The North Coast’s banana belt beckons travelers with sun, art, and plenty of quiet.
Fronted by ocean and backed by redwoods, Gualala, Calif., a former logging town, draws visitors who view nature as an opportunity for art and meditation. Only slow, winding roads lead to Gualala, which is a three-hour, 120-mile drive north from San Francisco. Gualala, usually pronounced wa-LA-la, is said to come from a Pomo Indian word meaning "where the water flows down." The village, with its arresting mustard-colored 1903 hotel, sits where the Gualala River empties into the Pacific Ocean in a banana belt—a several-mile stretch where the leaden coastal fogs usually burn off to reveal blue sky.
While other North Coast hamlets are crowded to the edge of the continent by timbered heights, this one has Gualala Point Regional Park nearby to open up the land for easy solitary walking or beachcombing on a wide sandbar. After you’ve discovered the surround-sound ocean, tide pools, shorebirds, sea lions, and maybe whales (migrating north in February), treat yourself to a river excursion. You can get a canoe or a kayak in town from Adventure Rents and float lazily on the Gualala, whose mouth forms a "lake" rimmed by chapel-like groves of redwoods.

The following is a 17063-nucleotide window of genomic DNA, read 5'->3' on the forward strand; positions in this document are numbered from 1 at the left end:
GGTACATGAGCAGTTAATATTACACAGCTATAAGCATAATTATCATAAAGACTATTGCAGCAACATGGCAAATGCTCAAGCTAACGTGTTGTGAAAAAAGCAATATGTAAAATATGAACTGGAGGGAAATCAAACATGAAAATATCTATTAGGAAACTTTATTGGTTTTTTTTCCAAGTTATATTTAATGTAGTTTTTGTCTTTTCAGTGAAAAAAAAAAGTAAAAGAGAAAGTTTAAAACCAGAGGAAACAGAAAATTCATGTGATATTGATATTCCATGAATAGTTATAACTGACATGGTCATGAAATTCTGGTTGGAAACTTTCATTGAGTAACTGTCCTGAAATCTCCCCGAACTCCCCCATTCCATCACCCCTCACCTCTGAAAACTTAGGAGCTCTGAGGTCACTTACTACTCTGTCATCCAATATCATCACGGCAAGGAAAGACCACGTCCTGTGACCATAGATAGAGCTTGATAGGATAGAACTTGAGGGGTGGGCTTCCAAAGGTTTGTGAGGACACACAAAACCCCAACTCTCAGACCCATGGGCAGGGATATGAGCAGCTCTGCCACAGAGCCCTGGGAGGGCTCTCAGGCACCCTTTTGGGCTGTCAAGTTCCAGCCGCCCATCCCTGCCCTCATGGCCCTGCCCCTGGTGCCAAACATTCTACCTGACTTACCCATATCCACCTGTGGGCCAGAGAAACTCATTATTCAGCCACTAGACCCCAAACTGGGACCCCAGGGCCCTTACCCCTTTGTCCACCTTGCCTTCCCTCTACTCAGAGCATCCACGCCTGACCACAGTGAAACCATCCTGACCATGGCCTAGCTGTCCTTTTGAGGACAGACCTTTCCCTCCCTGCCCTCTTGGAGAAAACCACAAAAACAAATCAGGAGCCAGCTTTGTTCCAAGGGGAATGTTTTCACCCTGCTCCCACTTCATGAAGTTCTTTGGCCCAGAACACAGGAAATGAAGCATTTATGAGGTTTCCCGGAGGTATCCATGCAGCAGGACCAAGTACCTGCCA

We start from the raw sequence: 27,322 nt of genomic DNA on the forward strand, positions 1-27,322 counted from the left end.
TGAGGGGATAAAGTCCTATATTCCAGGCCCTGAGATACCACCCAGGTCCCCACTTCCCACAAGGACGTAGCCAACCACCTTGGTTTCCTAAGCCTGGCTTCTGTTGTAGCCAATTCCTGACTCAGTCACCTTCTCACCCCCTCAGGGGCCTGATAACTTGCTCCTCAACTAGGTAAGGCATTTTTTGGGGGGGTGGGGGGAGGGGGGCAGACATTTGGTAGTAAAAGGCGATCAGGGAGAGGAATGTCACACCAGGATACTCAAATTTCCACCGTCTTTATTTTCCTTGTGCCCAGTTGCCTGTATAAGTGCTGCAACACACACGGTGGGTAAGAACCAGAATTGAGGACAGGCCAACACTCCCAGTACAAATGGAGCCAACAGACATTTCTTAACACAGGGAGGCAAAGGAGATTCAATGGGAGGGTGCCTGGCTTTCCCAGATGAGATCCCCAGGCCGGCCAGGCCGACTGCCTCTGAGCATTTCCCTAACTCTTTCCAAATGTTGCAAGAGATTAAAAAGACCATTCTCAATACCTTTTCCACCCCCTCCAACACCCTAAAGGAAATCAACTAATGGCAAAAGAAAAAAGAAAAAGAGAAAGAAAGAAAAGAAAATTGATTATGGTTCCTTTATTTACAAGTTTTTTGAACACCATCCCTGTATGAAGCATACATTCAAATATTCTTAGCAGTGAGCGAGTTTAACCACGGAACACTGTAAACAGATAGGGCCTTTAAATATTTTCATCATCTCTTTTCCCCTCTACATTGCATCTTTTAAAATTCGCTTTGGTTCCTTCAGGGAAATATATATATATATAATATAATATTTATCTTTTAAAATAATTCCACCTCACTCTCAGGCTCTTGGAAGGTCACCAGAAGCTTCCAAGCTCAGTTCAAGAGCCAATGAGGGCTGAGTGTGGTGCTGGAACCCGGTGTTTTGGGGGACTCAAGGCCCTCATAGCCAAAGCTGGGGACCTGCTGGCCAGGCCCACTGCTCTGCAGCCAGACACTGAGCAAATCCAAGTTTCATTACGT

The remoteness may have once slowed progress in Gualala—electricity didn’t arrive here until 1952—but today it’s a blessing for travelers who don’t want a designer destination. Lodgings include the comfortable Gualala Country Inn, stylish Breakers Inn, and quiet St. Orres cottages, set on a hillside.
Dining, though not cheap, can be good and varied. St. Orres has a prix fixe menu that often includes wild fish and boar. Pangaea serves organic produce and house-made charcuterie; Bones Roadhouse boasts Texas "Q" (barbecue). For breakfast, try Café LaLa where you can get eggs Sinatra (your way).
To view the work of artists inspired by this marine setting, visit the Gualala Arts Center and its retail outlet, the Dolphin Gallery & Shop. The Cypress Village building holds a cluster of boutiques with imaginative creations; noteworthy are the sculptures at Stewart-Kummer Gallery, ceramics at Henley’s Art & Interiors, and apparel, shoes, and gifts at Red Stella.
A MATTER OF FACTS Stop by the visitor center in Gualala Point Regional Park to learn about the Pomo Indians, logging history, and local biology and geology. (707) 785-2377, www.sonoma-county.org/parks/pk_glala.htm.
Photography by Larry Ulrich
This article was first published in January 2006. Some facts may have aged gracelessly. Please call ahead to verify information.